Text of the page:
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Asia Pacific Dashboard Digest | Notes from the Asia-Pacific region, 23 July 2021 Related reading: Notes from the Asia-Pacific region, 16 July 2021


Namaste from India!

It has been an action-packed couple of weeks here in India on the privacy front.

Reflecting on the recent incidents and developments here, three key themes emerged.

The first theme is surveillance. We woke up a few days ago to find the country rocked by claims of snooping on key journalists, political leaders and activists by the Pegasus spyware, the tentacles of which spread far beyond our shores. This has brought to the forefront an issue oft-discussed in the country — that of surveillance and the urgent need for reforms to prevent misuse of surveillance, especially by intelligence agencies.

Other developments augment this concern. For example, a revised set of draft rules for drones was released a few days ago where not only is the word “privacy” completely missing, but it also allows government access to drone data at all times. Similarly, the proposed draft eCommerce rules allow government agencies to demand access from any entity under its scope to data under the organization’s control or possession.

The second theme is around India’s much awaited Personal Data Protection Bill and how the country steadfastly marches ahead with the proposed law either being an “ominous absence” or an “assumed presence.”

What I mean by “ominous absence” is that some developments seem to conveniently ignore the need for data protection to be a core aspect of their data fabric.

For example, FASTags — prepaid, rechargeable RFID tags that can be affixed to vehicles and connected to a user’s bank account or wallet — are being rapidly rolled out across India with complete silence on what data is being collected, where and how it is being stored, who has access to it and how it would be governed. A DNA bill is scheduled to be introduced in the current session of Parliament. It has been criticized for gaps on the privacy front as well.

On the other hand, it is heartening to note several developments in accord with the anticipated law, like the law has an “assumed presence.”

WhatsApp announced it would not rollout its new privacy notice in India until the PDPB is passed. Two journalists sued Air India, India’s National Airline, for leaking their personal data stored with SITA, a processor for several large airlines. While this development may not garner attention in many countries, it is a big deal here where these actions are rare. The Madras High Court (in the southern state of Tamil Nadu) noted last week an accused person who has been acquitted is entitled to have their name redacted from all court orders. Similar orders have been issued in the past by the High Courts of Delhi and Karnataka.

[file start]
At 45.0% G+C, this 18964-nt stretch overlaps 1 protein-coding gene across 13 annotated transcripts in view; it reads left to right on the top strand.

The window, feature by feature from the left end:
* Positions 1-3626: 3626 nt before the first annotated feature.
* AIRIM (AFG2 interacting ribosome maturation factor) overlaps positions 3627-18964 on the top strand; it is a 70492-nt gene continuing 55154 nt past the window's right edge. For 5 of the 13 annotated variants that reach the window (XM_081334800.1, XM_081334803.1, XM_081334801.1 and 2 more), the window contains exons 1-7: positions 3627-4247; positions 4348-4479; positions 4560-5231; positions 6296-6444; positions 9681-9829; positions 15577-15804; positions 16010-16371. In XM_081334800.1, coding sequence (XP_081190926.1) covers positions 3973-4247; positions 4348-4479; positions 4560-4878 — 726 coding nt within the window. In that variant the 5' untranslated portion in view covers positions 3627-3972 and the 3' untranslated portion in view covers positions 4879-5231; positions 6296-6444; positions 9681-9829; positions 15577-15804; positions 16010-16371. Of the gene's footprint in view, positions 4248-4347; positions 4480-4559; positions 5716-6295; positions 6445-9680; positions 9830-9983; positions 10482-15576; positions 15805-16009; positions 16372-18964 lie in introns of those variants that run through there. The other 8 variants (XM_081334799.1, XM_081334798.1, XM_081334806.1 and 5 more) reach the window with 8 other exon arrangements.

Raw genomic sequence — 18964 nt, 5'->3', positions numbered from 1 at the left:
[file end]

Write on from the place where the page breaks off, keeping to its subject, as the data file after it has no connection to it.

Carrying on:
The third theme centers on the controversial data localization aspect. In 2018, India’s banking regulator, the Reserve Bank of India, passed a rule mandating payment data be kept in the country. In one of its first hard-hitting actions for noncompliance with this requirement, the RBI last week stopped MasterCard from doing further business in India. While similar actions have been taken against American Express and Diner’s Club in the past, the MasterCard decree is significant considering it holds a significant share of the Indian market.

Amid all this, where are we on India’s PDPB?

As some readers may recall, the bill was introduced in the Indian Parliament in December 2019 and sent to a joint parliamentary committee for review. The JPC was to submit its report to Parliament a couple of sessions ago but was granted extensions. As things stand now, the speaker of the parliament has indicated no further extensions would be given, and the report would have to be submitted in the current session. Meanwhile, the chairperson of the JPC and four other members have become ministers in the recent ministerial reshuffle. Where that leaves the JPC report and, consequently, the PDPB is anybody’s guess.

All in all, interesting and busy times for privacy in a country where 1.2 billion people’s personal data is at stake.



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